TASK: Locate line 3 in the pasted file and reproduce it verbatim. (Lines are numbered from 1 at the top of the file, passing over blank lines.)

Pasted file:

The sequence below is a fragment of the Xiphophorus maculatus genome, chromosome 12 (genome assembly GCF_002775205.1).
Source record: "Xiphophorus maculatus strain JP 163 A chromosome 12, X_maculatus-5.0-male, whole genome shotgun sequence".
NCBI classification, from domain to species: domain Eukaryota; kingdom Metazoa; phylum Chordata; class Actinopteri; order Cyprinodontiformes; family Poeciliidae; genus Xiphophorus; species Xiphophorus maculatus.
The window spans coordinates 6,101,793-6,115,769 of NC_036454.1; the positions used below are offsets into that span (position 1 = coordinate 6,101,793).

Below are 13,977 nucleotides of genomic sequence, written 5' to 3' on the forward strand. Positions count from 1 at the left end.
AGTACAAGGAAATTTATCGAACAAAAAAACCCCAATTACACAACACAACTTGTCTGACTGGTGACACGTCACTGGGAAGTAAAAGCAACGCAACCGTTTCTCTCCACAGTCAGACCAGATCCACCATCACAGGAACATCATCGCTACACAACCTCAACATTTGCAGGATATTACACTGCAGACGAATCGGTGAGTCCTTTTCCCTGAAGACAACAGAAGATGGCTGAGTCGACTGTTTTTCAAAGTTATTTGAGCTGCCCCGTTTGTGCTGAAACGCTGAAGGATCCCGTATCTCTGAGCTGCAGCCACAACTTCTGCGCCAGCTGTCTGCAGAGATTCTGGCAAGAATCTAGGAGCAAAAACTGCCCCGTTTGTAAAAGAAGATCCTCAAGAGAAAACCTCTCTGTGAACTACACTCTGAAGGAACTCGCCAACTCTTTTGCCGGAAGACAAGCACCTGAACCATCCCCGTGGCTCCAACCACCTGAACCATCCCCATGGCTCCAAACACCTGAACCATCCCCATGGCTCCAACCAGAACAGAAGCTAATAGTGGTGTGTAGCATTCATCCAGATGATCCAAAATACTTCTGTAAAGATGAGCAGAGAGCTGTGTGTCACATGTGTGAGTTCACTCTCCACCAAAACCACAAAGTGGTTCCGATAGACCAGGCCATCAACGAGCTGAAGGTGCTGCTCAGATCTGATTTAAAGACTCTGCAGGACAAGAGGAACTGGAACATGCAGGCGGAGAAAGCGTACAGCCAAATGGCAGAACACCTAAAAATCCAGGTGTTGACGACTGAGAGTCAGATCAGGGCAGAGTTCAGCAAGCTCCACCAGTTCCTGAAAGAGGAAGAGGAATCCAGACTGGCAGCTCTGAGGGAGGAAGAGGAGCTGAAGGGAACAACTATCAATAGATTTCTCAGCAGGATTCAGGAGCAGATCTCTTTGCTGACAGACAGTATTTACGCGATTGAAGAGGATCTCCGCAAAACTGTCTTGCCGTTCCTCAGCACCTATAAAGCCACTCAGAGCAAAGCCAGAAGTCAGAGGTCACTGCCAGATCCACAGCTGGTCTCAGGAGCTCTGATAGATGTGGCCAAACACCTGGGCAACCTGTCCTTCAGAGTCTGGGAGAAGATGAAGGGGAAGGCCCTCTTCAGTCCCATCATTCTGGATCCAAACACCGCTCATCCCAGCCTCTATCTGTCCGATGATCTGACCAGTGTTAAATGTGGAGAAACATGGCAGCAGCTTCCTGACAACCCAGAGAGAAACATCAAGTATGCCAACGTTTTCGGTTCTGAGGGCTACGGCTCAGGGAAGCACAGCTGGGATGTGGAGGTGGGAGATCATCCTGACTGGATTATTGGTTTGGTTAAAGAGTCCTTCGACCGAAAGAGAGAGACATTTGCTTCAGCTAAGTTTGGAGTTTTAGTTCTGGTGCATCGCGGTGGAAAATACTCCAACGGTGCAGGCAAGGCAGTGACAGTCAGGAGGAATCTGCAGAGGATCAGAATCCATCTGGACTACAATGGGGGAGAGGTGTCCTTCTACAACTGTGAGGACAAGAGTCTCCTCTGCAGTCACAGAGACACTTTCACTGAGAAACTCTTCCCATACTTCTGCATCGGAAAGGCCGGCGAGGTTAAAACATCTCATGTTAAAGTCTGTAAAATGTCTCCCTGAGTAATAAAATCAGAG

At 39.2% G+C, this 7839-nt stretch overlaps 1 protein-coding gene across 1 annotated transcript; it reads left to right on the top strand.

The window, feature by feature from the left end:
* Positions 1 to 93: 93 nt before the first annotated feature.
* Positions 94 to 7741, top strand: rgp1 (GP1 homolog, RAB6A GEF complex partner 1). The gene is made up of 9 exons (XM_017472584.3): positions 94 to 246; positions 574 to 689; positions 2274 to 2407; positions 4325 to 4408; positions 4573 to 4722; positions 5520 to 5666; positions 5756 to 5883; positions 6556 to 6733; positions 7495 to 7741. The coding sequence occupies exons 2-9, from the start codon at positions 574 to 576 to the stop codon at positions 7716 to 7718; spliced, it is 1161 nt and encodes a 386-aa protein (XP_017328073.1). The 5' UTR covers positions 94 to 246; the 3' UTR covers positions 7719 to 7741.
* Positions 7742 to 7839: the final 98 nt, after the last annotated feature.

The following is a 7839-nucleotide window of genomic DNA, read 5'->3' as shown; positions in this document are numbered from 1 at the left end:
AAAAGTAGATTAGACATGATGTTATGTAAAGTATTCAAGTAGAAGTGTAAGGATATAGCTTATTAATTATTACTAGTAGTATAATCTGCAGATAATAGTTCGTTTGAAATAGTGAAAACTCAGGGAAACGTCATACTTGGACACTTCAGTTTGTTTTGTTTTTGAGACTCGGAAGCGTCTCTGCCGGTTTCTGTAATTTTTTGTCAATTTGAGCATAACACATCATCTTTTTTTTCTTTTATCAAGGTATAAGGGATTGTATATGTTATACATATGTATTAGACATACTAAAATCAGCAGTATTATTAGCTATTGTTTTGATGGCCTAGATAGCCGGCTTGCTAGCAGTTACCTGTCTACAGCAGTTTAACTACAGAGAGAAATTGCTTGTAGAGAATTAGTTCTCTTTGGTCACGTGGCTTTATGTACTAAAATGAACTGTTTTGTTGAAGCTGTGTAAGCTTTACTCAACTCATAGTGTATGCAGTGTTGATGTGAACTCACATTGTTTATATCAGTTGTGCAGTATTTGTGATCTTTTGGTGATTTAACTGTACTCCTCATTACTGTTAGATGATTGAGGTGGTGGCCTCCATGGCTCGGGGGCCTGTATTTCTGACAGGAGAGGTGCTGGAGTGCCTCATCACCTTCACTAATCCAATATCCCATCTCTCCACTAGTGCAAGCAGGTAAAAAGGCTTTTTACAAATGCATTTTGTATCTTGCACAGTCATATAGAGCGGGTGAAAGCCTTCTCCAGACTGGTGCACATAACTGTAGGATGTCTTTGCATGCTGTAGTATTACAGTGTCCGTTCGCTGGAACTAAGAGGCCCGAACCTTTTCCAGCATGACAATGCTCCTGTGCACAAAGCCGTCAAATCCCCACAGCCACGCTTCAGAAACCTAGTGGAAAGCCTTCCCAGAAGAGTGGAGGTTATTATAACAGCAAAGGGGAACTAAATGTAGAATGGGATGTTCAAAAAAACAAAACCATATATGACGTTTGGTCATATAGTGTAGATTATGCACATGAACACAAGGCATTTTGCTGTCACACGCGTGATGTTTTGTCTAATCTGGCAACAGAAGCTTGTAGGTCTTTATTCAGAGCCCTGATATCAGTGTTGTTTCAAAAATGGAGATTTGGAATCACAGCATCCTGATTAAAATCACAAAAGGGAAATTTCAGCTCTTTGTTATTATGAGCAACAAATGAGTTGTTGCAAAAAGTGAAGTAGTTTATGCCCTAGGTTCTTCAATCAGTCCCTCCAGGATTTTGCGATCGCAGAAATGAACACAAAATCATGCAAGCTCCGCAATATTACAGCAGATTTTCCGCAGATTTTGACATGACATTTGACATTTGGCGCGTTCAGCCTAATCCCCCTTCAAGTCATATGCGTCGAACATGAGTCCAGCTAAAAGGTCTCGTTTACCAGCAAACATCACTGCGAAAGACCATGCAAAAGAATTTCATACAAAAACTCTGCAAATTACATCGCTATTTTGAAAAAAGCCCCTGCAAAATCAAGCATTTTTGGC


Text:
NCBI classification, from domain to species: domain Eukaryota; kingdom Metazoa; phylum Chordata; class Actinopteri; order Cyprinodontiformes; family Poeciliidae; genus Xiphophorus; species Xiphophorus maculatus.